Yes, that’s the other side of MMOs: death.  Not in-game death, which is usually painless in MMOs–experiments with “permanent death” in MMOs have never found a large fanbase, perhaps in part because the idea of an internet connection lag-out costing you weeks or months of play progress is too painful for most players to contemplate. The only true death comes with the death of the game. The day the servers die, it won’t matter how many hours you’ve spent or what quests you’ve left undone.

It seems silly to talk about the death of WoW when the game is more populated than ever before: yet even the release of Cataclysm comes with its own type of death, the death of the world players have known. In its place will rise something new, but that too will see its end–the web is littered with the remains of MMOs past whose servers have seen their final shut down. Some of these worlds experience brief resurrection–Myst Uru, for instance, passed on the code for their servers to fans so the world could rise again–but the reality of these games is that they occupy virtual real estate, more easily

Even my financial investment as a since-launch WoW players pales in significance to that made by some residents of other virtual spaces–Second Life, with its system of exchange between in-game currency and “real” money, has stakeholders who’ve invested liberally in their virtual mansions.

Virtual objects have always stood for real money and time–just because they are more easily abandoned than physical structures doesn’t make them so easily forgotten. When I was younger, Artificial Life games were just taking off. Creatures — a tiny brown Norn that followed my cursor around the screen after weeks of bonding. She learned my name. With games like Kinectimals now on their way, Bast looks primitive, but when my mother accidentally deleted all the files I was devastated. I never played the game again. Like an avatar on a server, the data of these virtual creatures was easy to erase, and near impossible to completely reconstruct.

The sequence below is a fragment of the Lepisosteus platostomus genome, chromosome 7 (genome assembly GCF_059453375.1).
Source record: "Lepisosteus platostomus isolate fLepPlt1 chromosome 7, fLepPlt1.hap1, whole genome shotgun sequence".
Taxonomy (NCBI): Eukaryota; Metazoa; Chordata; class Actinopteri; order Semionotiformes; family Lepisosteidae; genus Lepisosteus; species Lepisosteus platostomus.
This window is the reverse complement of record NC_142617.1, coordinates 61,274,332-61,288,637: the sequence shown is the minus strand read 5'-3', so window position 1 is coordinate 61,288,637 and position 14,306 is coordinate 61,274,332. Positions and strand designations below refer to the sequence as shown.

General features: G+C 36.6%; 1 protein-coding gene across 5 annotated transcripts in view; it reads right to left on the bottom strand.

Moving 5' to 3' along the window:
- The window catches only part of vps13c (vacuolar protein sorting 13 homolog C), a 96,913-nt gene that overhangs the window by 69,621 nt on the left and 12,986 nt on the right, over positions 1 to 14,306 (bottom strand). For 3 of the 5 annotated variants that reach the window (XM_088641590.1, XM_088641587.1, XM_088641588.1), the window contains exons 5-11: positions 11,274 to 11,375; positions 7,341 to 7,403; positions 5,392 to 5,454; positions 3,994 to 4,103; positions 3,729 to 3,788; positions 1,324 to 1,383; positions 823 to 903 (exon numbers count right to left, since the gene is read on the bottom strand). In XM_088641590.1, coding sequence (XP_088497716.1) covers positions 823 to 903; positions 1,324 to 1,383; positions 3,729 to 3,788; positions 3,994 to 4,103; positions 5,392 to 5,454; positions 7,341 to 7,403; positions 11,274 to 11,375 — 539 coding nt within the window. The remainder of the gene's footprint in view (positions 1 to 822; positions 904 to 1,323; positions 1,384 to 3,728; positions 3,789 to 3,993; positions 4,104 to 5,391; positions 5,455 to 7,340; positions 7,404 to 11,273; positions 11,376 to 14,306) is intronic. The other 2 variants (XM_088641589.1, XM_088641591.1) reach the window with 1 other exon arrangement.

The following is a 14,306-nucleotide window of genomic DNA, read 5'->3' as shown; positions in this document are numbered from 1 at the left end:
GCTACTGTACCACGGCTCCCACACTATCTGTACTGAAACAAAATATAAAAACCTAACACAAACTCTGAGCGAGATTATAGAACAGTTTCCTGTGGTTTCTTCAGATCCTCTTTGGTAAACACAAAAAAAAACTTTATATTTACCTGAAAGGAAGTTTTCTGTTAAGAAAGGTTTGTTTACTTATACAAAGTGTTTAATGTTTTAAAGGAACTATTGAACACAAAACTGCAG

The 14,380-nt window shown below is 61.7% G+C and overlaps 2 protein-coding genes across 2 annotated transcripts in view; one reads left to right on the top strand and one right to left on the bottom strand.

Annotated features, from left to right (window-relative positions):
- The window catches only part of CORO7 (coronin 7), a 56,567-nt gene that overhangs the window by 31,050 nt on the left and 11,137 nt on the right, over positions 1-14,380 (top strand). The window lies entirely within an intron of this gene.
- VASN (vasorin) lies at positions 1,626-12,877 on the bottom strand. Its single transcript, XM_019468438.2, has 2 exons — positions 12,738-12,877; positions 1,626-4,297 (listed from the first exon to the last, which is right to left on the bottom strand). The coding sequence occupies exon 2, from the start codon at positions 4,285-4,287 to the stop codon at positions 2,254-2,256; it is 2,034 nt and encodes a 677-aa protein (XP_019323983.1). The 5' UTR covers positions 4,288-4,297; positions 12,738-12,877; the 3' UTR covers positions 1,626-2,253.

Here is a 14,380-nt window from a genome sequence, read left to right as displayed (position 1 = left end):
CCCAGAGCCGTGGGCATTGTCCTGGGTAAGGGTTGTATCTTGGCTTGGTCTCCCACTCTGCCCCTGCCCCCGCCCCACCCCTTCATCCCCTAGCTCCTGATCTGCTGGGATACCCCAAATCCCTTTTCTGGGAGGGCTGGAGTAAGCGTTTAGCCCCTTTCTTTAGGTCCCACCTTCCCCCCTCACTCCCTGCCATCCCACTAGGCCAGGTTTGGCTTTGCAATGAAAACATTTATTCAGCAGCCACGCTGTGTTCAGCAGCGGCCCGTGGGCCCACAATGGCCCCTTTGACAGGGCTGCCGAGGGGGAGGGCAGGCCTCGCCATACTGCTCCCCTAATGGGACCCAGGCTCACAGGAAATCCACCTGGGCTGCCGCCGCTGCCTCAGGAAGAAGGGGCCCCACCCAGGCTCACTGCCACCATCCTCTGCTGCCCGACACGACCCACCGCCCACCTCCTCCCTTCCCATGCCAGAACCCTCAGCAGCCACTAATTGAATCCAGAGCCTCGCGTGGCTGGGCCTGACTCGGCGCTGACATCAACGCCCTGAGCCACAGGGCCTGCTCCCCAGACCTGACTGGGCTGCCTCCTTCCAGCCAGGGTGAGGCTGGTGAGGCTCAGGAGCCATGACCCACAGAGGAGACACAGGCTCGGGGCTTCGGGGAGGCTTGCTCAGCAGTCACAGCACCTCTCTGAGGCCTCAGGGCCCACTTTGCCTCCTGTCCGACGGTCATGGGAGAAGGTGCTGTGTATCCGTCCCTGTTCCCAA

The nature of MMOs requires spaces of communal contract with minimal individual control–in that sense, it is perhaps as close to the real world as the virtual can get. The 12 million players in WoW are essentially taxpayers supporting a shared infrastructure, with other authority-makers deciding everything from how the institutions will take shape to what role individuals can have within the world. The Figureprints ad in my inbox promises a snapshot–a captured moment in the life of an avatar, the same as any photograph in the albums of Facebook, a saved fragment of another life experienced but impossible to relive.

 

Author: Anastasia Salter, Pop-Culture Editor